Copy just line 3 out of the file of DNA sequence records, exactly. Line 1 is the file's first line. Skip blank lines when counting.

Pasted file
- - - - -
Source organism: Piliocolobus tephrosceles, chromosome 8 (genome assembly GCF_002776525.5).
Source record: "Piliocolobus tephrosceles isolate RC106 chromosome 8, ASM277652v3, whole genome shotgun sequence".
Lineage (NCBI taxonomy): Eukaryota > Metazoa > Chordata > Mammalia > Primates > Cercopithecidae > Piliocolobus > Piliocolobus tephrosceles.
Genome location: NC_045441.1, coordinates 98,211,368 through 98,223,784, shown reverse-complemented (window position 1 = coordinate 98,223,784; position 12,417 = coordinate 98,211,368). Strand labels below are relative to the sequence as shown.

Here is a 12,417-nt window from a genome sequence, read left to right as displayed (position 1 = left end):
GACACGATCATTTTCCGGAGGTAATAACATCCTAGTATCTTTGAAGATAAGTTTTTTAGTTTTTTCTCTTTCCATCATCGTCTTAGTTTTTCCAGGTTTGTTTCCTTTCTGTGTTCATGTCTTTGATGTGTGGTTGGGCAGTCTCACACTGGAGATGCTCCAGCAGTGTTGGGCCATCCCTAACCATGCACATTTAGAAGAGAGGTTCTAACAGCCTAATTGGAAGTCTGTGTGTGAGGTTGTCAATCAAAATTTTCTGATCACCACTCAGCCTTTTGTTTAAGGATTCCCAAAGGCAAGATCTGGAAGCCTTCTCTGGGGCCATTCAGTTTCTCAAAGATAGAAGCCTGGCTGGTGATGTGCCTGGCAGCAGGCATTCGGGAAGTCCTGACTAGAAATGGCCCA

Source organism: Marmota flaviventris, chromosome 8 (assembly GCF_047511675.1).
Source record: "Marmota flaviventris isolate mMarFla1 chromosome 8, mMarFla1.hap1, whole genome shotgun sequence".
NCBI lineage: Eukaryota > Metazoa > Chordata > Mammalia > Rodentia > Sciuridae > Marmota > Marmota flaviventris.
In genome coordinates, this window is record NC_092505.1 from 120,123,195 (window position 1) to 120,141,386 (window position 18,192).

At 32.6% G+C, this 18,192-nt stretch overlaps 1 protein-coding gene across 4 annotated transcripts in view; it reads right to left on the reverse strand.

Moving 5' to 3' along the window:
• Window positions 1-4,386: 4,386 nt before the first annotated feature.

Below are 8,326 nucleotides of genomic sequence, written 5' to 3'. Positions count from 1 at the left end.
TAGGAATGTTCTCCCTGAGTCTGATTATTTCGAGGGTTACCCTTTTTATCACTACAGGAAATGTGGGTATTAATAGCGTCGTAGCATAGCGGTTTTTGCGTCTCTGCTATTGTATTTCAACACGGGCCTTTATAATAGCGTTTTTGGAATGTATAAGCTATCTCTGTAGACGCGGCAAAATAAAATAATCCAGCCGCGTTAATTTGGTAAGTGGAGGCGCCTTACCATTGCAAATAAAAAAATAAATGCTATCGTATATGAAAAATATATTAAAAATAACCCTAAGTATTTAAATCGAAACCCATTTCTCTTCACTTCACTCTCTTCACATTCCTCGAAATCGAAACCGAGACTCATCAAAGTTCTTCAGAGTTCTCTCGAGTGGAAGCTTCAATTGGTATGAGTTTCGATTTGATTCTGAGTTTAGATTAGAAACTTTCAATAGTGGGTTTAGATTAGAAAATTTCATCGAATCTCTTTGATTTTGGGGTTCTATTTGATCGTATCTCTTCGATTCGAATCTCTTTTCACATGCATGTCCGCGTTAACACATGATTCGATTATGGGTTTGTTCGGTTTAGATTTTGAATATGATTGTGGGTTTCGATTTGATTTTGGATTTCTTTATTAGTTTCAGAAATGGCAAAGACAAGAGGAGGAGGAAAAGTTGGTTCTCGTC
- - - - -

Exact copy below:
Lineage (NCBI taxonomy): Eukaryota > Metazoa > Chordata > Mammalia > Primates > Cercopithecidae > Piliocolobus > Piliocolobus tephrosceles.